Background: The lipid profile is associated with metabolic diseases in overweight and obese individuals. Quercetin treatment is suggested to reduce the risk factors for obesity.
Objective: The aim of the literature meta-analysis was to determine the range of doses of quercetin administration on plasma lipid levels in overweight and obese human subjects.
Methods: Articles searched on EMBASE, PubMed, Cochrane Library, and Web of Science through March 20, 2019, were reviewed independently using predetermined selection criteria. The Cochrane collaboration's tool for assessing risk of bias was used to assess the quality of the included trials. Heterogeneity was measured using Cochran's Q test and the I-square (I2) statistic. Data were pooled using a random-effects model and the standardized mean difference (SMD) was considered for measuring the overall effect size.
Results: Of 176 articles reviewed, 9 randomized clinical trials were selected based on the inclusion criteria. The pooled results for the effect of quercetin administration on LDL-cholesterol (SMD: -002; 95% CI: -0.15-0.11), HDL-cholesterol (SMD: -0.06; 95% CI: -0.19-0.07), triglycerides (SMD: 0.05; 95% CI: -0.08-0.18), and total cholesterol (SMD: 0.04; 95% CI: -0.09-0.17) were not significantly different from the control group results. Quercetin administration at doses of ≥250 mg/day (SMD: -0.58 ; 95% CI: -0.94--0.22) and total dose ≥14,000 mg (SMD: -0.58 ; 95% CI: -0.94--0.22) significantly reduced LDL levels; however, HDL-cholesterol, triglycerides, and total cholesterol levels remained unchanged (p > 0.05).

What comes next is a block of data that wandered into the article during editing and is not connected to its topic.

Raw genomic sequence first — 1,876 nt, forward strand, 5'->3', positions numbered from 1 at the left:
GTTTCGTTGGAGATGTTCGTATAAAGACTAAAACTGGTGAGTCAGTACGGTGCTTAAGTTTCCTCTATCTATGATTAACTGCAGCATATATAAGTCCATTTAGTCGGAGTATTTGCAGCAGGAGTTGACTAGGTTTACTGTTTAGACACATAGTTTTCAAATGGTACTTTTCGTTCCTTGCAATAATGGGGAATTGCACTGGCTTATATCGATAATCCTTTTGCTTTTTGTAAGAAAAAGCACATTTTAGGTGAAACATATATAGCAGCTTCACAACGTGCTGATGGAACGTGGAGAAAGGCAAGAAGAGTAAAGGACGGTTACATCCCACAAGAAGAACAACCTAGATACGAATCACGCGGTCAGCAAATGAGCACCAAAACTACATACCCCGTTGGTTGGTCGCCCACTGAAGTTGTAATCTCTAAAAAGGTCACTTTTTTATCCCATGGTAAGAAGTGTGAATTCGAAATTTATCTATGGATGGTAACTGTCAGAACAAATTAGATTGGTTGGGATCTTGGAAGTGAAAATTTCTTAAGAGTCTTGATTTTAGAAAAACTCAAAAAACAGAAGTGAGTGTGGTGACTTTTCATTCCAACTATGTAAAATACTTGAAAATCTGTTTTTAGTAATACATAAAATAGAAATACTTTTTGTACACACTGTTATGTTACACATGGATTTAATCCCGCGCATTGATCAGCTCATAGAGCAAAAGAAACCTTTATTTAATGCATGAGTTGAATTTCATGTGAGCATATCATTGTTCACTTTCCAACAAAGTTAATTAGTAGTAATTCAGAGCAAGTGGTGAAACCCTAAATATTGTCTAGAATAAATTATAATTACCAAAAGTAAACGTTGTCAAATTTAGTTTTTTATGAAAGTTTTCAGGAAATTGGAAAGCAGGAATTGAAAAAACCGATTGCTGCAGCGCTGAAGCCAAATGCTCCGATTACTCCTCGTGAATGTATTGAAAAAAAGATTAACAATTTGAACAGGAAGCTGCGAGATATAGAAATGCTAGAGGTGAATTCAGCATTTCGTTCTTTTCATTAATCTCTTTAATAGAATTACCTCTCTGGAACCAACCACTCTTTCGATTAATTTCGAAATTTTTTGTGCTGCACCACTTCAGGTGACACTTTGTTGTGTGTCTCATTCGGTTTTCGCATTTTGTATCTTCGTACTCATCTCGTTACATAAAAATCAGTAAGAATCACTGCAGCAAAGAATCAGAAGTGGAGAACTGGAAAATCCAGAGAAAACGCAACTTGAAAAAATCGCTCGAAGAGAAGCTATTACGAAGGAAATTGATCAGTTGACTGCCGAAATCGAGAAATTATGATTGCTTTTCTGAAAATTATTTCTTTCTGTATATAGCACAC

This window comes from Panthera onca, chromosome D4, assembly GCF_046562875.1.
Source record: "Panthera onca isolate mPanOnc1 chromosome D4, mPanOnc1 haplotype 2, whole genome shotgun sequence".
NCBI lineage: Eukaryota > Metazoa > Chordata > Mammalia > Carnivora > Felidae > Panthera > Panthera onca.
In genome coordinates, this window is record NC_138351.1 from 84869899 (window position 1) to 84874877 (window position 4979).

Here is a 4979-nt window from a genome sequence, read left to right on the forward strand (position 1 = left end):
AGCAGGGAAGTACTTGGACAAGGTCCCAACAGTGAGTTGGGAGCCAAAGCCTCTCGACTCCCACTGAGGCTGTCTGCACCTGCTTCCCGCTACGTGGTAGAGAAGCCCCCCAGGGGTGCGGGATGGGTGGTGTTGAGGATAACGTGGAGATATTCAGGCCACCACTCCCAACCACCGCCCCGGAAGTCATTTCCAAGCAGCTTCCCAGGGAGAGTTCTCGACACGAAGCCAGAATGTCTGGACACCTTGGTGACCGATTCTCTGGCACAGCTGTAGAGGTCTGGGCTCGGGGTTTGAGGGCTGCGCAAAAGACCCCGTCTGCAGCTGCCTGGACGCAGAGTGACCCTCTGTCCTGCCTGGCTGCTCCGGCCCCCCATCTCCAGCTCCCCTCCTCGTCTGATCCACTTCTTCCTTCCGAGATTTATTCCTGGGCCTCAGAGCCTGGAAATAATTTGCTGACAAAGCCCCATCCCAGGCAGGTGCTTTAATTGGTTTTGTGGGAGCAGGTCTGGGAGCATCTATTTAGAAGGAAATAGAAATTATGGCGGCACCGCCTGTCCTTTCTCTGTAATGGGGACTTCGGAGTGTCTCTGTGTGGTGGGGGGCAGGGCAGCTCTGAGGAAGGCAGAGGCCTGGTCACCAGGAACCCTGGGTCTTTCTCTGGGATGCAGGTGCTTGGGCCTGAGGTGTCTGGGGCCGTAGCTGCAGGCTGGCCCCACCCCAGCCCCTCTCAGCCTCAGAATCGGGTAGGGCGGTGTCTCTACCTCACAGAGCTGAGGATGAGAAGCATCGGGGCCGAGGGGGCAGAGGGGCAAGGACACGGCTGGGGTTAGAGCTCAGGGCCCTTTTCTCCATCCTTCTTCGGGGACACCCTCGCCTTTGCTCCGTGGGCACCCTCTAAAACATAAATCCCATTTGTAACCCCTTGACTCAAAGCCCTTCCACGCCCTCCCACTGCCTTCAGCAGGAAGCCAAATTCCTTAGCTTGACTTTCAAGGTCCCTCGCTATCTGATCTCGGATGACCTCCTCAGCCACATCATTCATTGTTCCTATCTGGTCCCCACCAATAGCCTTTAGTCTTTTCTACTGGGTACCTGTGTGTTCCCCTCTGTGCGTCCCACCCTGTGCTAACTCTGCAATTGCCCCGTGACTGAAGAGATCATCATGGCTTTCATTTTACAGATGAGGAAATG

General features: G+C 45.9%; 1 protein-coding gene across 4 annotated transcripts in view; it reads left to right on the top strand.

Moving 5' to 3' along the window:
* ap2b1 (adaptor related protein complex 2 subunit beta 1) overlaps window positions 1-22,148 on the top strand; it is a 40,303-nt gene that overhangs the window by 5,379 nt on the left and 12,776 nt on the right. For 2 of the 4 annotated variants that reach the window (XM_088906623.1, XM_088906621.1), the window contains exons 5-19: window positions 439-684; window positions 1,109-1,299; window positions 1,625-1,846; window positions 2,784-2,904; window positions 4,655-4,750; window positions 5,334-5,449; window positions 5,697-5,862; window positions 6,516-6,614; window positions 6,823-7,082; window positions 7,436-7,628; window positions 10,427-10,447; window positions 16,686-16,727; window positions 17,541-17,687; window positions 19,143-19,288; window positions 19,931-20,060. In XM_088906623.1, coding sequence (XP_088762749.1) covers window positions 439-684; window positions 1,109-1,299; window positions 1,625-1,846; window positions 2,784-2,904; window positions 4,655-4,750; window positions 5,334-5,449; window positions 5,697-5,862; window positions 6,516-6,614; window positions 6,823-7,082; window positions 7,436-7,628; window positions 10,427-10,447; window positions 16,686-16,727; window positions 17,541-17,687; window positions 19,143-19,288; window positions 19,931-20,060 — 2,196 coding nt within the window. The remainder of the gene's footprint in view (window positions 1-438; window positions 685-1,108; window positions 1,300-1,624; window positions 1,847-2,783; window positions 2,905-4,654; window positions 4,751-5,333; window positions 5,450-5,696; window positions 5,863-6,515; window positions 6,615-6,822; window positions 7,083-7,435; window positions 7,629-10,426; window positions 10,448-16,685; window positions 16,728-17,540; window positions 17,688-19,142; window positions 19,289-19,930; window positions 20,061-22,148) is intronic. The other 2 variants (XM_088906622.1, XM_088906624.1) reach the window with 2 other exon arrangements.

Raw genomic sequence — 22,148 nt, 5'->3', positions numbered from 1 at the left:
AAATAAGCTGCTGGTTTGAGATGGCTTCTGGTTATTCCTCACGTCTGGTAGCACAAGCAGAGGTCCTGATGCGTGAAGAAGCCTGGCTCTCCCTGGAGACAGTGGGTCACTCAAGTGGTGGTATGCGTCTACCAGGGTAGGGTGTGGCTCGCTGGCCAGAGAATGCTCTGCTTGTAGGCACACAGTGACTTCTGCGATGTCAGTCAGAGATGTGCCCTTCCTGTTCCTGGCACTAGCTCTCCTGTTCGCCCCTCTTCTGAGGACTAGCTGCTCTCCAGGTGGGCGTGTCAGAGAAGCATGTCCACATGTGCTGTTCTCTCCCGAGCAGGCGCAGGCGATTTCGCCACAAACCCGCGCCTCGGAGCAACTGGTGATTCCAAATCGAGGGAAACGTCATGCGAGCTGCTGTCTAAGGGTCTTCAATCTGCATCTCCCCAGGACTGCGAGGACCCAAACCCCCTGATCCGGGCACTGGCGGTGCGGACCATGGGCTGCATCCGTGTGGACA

Conclusion: Quercetin administration does not affect plasma lipid levels in overweight and obese individuals. However, it significantly reduces LDL-cholesterol levels at doses of ≥250 mg/day and total dose ≥14000 mg.
Keywords: Quercetin; cholesterol; lipid profiles; meta-analysis; obesity; overweight..
Copyright© Bentham Science Publishers; For any queries, please email at firstname.lastname@example.org.